FACT: The CIA has a LONG HISTORY of staging terror attacks, then presenting themselves as the "answer".

Featured Videos

Your JavaScript is turned off or you have an old version of Adobe's Flash Player. Get the latest Flash player.
Is West Doing Enough to Tackle Islamic State?i
X
Henry Ridgwell
August 29, 2014 12:26 AM
U.S. President Barack Obama has ruled out sending ground troops to Iraq to fight militants of the so-called Islamic State, or ISIS, despite officials in Washington describing the extremist group as the biggest threat the United States has faced in years. Henry Ridgwell reports from London on the growing uncertainty over whether the West’s response to ISIS will be enough to defeat the terrorist threat.
Video

Video Is West Doing Enough to Tackle Islamic State?

U.S. President Barack Obama has ruled out sending ground troops to Iraq to fight militants of the so-called Islamic State, or ISIS, despite officials in Washington describing the extremist group as the biggest threat the United States has faced in years. Henry Ridgwell reports from London on the growing uncertainty over whether the West’s response to ISIS will be enough to defeat the terrorist threat.
Video

Video Pachyderms Play Polo to Raise Money for Elephants

Polo, the ancient team competition typically played on horseback, is known as the “sport of kings.” However, the royal version for one annual event in Thailand swaps the horse for the kingdom’s national symbol - the elephant. VOA Correspondent Steve Herman in Samut Prakan reports that the King’s Cup Elephant Polo tournament is all for a good cause.
Video

Video Coalition to Fight Islamic State Could Reward Assad

The United States along with European and Mideast allies are considering a broader assault against Islamic State fighters who have spread from Syria into Iraq and risk further destabilizing an already troubled region. But as VOA State Department Correspondent Scott Stearns reports, confronting those militants could end up helping the embattled Syrian President Bashar al-Assad.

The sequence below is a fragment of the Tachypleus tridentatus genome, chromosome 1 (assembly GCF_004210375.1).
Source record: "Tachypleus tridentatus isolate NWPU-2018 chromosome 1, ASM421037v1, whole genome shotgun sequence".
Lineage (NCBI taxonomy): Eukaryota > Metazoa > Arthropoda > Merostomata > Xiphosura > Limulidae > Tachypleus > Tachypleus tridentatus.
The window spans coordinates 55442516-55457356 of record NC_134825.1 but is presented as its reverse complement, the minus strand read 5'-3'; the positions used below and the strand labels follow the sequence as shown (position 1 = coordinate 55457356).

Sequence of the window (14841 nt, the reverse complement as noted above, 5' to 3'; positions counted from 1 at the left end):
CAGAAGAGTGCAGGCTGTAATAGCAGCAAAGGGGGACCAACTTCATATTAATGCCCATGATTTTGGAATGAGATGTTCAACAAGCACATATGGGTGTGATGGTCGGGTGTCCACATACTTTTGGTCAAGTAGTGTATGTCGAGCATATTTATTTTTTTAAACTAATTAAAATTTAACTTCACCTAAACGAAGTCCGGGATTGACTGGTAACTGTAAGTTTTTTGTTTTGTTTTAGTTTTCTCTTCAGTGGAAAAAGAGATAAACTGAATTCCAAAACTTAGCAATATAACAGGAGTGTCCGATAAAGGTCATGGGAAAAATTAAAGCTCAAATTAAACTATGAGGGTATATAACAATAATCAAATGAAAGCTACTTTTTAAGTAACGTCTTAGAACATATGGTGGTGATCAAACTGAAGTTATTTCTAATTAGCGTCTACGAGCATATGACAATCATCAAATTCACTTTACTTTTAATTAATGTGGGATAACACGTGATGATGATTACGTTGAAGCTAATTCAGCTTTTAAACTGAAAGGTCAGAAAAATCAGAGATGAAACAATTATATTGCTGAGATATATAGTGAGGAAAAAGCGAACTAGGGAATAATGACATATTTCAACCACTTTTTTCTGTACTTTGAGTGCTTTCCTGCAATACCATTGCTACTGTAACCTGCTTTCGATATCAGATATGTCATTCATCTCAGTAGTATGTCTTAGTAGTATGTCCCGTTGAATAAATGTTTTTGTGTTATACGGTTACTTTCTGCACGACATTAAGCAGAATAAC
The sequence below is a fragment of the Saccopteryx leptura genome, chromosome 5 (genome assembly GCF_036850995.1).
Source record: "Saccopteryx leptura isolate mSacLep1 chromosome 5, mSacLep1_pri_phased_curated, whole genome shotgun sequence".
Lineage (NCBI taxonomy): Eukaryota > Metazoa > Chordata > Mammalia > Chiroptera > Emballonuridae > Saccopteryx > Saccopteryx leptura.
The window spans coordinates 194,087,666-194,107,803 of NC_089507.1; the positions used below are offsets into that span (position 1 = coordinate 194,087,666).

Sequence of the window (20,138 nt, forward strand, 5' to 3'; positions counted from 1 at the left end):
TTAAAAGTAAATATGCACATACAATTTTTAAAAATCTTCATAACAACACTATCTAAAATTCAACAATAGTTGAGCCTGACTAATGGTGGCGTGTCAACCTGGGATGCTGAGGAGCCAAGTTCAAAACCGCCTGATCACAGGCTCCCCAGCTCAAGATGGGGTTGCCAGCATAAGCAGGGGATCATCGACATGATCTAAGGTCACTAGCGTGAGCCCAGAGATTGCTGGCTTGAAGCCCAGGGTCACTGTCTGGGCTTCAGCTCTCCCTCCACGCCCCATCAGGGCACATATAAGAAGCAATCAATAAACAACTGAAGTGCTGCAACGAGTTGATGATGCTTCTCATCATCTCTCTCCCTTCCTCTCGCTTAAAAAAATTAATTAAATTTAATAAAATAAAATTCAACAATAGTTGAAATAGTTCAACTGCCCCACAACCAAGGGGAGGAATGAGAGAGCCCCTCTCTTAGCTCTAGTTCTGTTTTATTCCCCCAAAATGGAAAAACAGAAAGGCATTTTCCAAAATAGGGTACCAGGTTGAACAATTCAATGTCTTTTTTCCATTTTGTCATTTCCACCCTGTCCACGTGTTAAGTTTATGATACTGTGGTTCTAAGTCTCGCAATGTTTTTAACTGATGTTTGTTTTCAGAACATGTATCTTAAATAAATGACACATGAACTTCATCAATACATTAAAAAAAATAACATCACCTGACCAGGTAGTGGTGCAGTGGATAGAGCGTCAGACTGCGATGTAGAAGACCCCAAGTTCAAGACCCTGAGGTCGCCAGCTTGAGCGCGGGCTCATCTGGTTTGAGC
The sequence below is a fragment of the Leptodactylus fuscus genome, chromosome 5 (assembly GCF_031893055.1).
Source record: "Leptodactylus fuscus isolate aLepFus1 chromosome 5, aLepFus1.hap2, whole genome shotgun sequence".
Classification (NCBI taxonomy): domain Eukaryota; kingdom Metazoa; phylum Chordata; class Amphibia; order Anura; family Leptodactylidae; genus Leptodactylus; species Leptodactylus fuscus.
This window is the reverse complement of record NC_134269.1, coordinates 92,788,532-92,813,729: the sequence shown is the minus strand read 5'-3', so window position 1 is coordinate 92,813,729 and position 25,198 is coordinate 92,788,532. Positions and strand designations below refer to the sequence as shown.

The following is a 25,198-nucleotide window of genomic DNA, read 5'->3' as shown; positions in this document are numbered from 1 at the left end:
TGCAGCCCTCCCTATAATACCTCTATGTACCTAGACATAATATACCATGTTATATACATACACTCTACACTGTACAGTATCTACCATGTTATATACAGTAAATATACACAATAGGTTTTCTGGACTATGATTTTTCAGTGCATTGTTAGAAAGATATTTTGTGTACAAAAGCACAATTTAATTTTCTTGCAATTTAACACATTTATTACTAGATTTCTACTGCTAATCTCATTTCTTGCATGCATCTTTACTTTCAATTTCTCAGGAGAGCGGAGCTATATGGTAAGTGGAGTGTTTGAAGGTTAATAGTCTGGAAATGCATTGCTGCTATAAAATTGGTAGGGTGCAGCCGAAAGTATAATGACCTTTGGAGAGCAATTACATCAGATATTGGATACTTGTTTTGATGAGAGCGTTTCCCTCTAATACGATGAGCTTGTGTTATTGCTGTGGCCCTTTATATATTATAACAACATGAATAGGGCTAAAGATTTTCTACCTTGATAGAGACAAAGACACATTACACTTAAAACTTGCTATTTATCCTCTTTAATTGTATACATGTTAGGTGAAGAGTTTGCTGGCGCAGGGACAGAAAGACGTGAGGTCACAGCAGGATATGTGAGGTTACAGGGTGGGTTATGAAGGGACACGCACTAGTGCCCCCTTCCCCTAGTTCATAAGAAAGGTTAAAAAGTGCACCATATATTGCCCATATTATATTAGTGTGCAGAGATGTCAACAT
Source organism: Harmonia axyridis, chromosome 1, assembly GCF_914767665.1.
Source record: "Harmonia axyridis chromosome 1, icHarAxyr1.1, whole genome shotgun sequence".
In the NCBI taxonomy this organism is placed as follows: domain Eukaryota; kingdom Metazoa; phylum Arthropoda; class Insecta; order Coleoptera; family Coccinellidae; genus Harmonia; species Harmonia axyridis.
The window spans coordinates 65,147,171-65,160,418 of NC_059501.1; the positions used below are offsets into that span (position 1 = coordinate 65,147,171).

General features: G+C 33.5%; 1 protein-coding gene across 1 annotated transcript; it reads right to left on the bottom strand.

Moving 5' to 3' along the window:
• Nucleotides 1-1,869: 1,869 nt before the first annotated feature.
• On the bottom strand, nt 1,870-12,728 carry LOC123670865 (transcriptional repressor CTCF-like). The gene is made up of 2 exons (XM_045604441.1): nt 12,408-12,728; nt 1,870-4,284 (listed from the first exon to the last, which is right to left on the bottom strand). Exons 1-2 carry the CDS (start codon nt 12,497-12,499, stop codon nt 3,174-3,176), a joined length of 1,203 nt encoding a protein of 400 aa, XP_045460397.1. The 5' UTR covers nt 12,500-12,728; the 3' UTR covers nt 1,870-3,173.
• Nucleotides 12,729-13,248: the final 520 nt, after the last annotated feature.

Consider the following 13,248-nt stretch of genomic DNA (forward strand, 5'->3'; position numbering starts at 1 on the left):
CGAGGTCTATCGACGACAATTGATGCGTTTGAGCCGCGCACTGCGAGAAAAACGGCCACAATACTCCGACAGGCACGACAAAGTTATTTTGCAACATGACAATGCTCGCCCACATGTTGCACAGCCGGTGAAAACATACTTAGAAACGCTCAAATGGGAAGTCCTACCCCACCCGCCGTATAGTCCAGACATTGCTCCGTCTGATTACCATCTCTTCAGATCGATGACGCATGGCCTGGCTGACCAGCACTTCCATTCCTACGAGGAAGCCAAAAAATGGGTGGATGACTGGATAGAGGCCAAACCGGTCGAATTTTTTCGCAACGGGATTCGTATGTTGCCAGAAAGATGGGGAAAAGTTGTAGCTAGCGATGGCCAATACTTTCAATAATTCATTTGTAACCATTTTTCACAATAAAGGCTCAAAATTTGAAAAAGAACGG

Video

Video Made in America Socks Get Toehold in Online Fashion Market

Three young entrepreneurs are hoping to revolutionize the high-end sock industry by introducing all-American creations of their own. And they’re doing most of it the old-fashioned way. VOA’s Julie Taboh recently caught up with them to learn what goes into making their one-of-a-kind socks.
Video

Video Americans, Ex-Pats Send Relief Supplies to West Africa

Health organizations from around the world are sending supplies and specialists to the West African countries that are dealing with the worst Ebola outbreak in history. On a smaller scale, ordinary Americans and African expatriates living in the United States are doing the same. VOA's Carol Pearson reports.
Video

Video America's Most Popular Artworks Displayed in Public Places

Public places in cities across America were turned into open-air art galleries in August. Pictures of the nation’s most popular artworks were displayed on billboards, bus shelters, subway platforms and more. The idea behind “Art Everywhere,” a collaborative campaign by five major museums is to allow more people to enjoy art and learn about the country’s culture and history. Faiza Elmasry has more.
Video

Video Chinese Doctors Use 3-D Spinal Implant

A Chinese boy suffering from a debilitating bone disease has become the first patient with a part of his spine created in a three-dimensional printer. Doctors say he will soon regain normal mobility. VOA’s George Putic reports.
Video

Video Uneasy Calm Settles Over Israel, Gaza Strip

Israel and the Gaza Strip have been calm since a cease-fire set in Tuesday evening, ending seven weeks of hostilities. Hamas, which controls Gaza, declared victory. Israelis were more wart. VOA’s Scott Bobb reports from Jerusalem.
Video

Video India’s Leprosy Battle Stymied by Continuing Stigma

Medical advancements in the treatment of leprosy have greatly diminished its impact around the world, largely eliminating the disease from most countries. India made great strides in combating leprosy, but still accounts for a majority of the world’s new cases each year, and the number of newly infected Indians is rising - more than 130,000 recorded last year. Doctors there say the problem has more to do with society than science. Shaikh Azizur Rahman reports from Kolkata.
Video

Video Scientists Unlock Mystery of Bird Flocks

How can flocks of birds, schools of fish or herds of antelope suddenly change direction -- all the individuals adjusting their movement in concert, at seemingly the same time? British researchers now have some insights into this behavior, which has puzzled scientists for a long time. VOA's George Putic has more.

AppleAndroid